The scene on West 6th Avenue after the 100-vehicle pileupPhoto: Jammin’ 101.5 / Facebook
Winter is coming. Denver, Colorado recorded its first snowfall of the season yesterday, and frosty hell broke loose on the city’s major thoroughfares. The sudden arrival of icy and wet roads means only one thing. Drivers headed out on their morning commutes, likely unaware and unprepared for the conditions. The crashes were almost inevitable. The most significant incident was a 100-vehicle pileup on West 6th Avenue.
The Denver area saw up to five inches of snow overnight. According to the Weather Channel, the Denver Police Department issued a crash alert because there were simply too many incidents for the department to respond to every incident. The police advised residents only to report crashes to the police if someone was injured, the crash was blocking the roadway, a driver failed to provide proof of insurance or a license, a driver was under the influence of drugs or alcohol, or the municipal government was involved.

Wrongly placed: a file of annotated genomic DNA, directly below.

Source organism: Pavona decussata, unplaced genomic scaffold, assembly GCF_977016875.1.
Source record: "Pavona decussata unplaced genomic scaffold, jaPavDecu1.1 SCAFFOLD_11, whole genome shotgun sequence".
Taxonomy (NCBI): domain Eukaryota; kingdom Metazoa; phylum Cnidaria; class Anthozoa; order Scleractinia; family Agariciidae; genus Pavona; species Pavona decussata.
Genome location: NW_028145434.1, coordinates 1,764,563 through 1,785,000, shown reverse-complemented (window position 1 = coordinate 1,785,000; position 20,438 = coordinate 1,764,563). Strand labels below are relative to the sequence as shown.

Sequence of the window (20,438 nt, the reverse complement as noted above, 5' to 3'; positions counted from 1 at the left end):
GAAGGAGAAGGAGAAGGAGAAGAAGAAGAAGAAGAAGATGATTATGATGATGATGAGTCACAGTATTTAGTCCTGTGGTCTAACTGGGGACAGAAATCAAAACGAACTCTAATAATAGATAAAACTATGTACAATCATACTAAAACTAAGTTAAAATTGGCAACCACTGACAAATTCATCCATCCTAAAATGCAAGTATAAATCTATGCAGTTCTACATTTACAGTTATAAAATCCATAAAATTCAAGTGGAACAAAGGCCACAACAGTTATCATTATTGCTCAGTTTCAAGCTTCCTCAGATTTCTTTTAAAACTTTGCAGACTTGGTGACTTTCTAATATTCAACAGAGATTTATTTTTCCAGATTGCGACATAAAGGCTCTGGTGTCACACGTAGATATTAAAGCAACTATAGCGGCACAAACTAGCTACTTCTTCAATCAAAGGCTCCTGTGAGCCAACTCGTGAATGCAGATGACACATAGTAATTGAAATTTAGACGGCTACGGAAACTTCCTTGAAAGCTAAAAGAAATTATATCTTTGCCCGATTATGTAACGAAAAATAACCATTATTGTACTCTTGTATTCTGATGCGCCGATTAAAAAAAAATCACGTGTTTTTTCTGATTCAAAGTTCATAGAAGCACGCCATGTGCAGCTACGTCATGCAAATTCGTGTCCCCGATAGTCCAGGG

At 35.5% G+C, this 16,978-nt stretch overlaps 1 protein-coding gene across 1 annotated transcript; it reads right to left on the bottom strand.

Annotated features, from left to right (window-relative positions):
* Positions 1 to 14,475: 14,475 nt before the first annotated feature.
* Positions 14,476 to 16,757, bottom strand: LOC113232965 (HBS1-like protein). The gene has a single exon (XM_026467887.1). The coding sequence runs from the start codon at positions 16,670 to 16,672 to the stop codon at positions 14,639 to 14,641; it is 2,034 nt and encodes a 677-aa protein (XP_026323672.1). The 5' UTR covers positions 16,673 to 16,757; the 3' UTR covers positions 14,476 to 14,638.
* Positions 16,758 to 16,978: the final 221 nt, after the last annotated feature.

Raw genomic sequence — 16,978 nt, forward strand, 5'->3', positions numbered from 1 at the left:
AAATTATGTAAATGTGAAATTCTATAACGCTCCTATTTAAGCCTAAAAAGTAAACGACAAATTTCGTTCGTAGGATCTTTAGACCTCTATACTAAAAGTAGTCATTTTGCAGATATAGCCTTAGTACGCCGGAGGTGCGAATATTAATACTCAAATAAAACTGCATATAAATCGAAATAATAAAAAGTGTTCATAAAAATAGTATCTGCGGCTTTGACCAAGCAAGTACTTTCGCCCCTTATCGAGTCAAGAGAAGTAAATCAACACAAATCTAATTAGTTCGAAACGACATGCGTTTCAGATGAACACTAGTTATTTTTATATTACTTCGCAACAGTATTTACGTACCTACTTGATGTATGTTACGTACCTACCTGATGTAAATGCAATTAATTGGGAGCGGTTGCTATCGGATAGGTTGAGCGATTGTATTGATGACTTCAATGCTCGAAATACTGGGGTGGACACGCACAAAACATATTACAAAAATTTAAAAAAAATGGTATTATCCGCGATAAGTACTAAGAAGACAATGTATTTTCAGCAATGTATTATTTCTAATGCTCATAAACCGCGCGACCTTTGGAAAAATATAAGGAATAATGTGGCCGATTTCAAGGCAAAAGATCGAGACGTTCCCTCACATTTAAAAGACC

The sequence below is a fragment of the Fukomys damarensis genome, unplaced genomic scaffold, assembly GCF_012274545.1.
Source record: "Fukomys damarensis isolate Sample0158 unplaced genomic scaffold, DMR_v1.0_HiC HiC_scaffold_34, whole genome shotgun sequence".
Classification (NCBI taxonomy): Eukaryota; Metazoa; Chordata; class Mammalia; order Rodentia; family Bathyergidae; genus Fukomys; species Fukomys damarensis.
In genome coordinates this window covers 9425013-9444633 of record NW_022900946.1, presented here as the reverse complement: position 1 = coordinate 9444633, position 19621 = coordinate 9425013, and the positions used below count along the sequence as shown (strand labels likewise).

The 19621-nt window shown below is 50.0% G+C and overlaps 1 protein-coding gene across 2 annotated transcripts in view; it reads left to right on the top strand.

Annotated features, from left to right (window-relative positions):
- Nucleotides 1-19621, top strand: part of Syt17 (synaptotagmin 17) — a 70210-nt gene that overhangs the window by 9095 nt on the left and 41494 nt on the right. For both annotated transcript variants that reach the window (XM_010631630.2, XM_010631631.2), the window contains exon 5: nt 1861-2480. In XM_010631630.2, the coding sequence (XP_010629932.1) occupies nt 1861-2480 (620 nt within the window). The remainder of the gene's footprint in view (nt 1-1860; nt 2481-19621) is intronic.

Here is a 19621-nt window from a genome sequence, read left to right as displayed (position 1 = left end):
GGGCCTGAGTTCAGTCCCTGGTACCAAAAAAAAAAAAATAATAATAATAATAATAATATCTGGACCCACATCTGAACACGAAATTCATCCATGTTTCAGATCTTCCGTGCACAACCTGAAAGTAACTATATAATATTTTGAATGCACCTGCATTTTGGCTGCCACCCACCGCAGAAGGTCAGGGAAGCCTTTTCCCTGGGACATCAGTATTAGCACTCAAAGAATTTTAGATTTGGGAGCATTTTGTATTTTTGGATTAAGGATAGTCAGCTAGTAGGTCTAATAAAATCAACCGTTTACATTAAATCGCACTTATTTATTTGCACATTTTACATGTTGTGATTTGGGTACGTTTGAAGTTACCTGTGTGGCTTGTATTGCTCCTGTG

There were crashes at various points across the city, and the police responded to a crash on West 6th Avenue at 6:20 a.m. The surreal incident involved 100 vehicles stacked up into each other. Witnesses described the scene to FOX31 as a parking lot. The lanes in both directions had to be closed as the damaged and destroyed vehicles were towed away. The images and video made NASCAR’s massive wrecks at Daytona and Talladega look like child’s play.
I should clarify for those who aren’t familiar with Denver that the 1.3-mile stretch of 6th Avenue between the Federal Boulevard overpass and Klamath Street where the incident took place is a six-lane highway. The westbound lanes begin at Klamath. The eastbound lanes intersect with Klamath before 6th Avenue becomes a five-lane one-way surface street.
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While people were transported to local hospitals, the Denver Police Department reported that no one suffered life-threatening injuries. The owners of the vehicles involved and towed away had until 1 p.m. today to claim their vehicles at Lot C at Empower Field at Mile High, the home stadium of NFL’s Denver Broncos.